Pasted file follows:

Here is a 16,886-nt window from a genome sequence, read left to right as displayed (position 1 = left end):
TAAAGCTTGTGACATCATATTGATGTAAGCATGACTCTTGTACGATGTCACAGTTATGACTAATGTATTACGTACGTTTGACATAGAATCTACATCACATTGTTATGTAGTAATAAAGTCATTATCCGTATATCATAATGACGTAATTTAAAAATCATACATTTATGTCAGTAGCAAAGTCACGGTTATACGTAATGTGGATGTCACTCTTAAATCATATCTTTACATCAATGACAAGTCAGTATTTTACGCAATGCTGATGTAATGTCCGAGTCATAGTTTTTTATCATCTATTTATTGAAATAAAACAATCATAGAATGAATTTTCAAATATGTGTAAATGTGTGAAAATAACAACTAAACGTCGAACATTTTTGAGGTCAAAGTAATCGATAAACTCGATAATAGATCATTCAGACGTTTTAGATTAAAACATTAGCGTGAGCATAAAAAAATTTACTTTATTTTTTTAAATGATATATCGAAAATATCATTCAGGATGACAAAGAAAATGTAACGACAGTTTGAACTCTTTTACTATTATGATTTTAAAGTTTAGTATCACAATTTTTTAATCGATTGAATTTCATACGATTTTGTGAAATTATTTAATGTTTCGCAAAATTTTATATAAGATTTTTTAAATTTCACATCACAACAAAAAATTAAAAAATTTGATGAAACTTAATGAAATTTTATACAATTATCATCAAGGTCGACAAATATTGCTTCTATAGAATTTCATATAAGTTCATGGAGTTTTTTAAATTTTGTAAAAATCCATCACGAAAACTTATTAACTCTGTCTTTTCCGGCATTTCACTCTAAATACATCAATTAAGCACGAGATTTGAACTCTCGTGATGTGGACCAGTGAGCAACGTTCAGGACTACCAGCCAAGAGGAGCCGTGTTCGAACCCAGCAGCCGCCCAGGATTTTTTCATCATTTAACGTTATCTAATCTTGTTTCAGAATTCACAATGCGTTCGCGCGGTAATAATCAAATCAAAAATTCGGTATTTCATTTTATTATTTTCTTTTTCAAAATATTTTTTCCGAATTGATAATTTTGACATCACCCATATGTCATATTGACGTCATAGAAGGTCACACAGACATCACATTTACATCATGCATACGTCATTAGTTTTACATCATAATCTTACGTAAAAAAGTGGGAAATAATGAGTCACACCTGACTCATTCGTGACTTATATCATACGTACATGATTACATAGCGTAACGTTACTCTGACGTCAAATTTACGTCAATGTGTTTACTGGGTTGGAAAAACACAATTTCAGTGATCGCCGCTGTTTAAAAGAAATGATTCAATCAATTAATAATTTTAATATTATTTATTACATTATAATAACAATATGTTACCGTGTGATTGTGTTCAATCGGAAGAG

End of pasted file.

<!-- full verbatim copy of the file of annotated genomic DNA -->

Here is a 16,886-nt window from a genome sequence, read left to right as displayed (position 1 = left end):
TAAAGCTTGTGACATCATATTGATGTAAGCATGACTCTTGTACGATGTCACAGTTATGACTAATGTATTACGTACGTTTGACATAGAATCTACATCACATTGTTATGTAGTAATAAAGTCATTATCCGTATATCATAATGACGTAATTTAAAAATCATACATTTATGTCAGTAGCAAAGTCACGGTTATACGTAATGTGGATGTCACTCTTAAATCATATCTTTACATCAATGACAAGTCAGTATTTTACGCAATGCTGATGTAATGTCCGAGTCATAGTTTTTTATCATCTATTTATTGAAATAAAACAATCATAGAATGAATTTTCAAATATGTGTAAATGTGTGAAAATAACAACTAAACGTCGAACATTTTTGAGGTCAAAGTAATCGATAAACTCGATAATAGATCATTCAGACGTTTTAGATTAAAACATTAGCGTGAGCATAAAAAAATTTACTTTATTTTTTTAAATGATATATCGAAAATATCATTCAGGATGACAAAGAAAATGTAACGACAGTTTGAACTCTTTTACTATTATGATTTTAAAGTTTAGTATCACAATTTTTTAATCGATTGAATTTCATACGATTTTGTGAAATTATTTAATGTTTCGCAAAATTTTATATAAGATTTTTTAAATTTCACATCACAACAAAAAATTAAAAAATTTGATGAAACTTAATGAAATTTTATACAATTATCATCAAGGTCGACAAATATTGCTTCTATAGAATTTCATATAAGTTCATGGAGTTTTTTAAATTTTGTAAAAATCCATCACGAAAACTTATTAACTCTGTCTTTTCCGGCATTTCACTCTAAATACATCAATTAAGCACGAGATTTGAACTCTCGTGATGTGGACCAGTGAGCAACGTTCAGGACTACCAGCCAAGAGGAGCCGTGTTCGAACCCAGCAGCCGCCCAGGATTTTTTCATCATTTAACGTTATCTAATCTTGTTTCAGAATTCACAATGCGTTCGCGCGGTAATAATCAAATCAAAAATTCGGTATTTCATTTTATTATTTTCTTTTTCAAAATATTTTTTCCGAATTGATAATTTTGACATCACCCATATGTCATATTGACGTCATAGAAGGTCACACAGACATCACATTTACATCATGCATACGTCATTAGTTTTACATCATAATCTTACGTAAAAAAGTGGGAAATAATGAGTCACACCTGACTCATTCGTGACTTATATCATACGTACATGATTACATAGCGTAACGTTACTCTGACGTCAAATTTACGTCAATGTGTTTACTGGGTTGGAAAAACACAATTTCAGTGATCGCCGCTGTTTAAAAGAAATGATTCAATCAATTAATAATTTTAATATTATTTATTACATTATAATAACAATATGTTACCGTGTGATTGTGTTCAATCGGAAGAG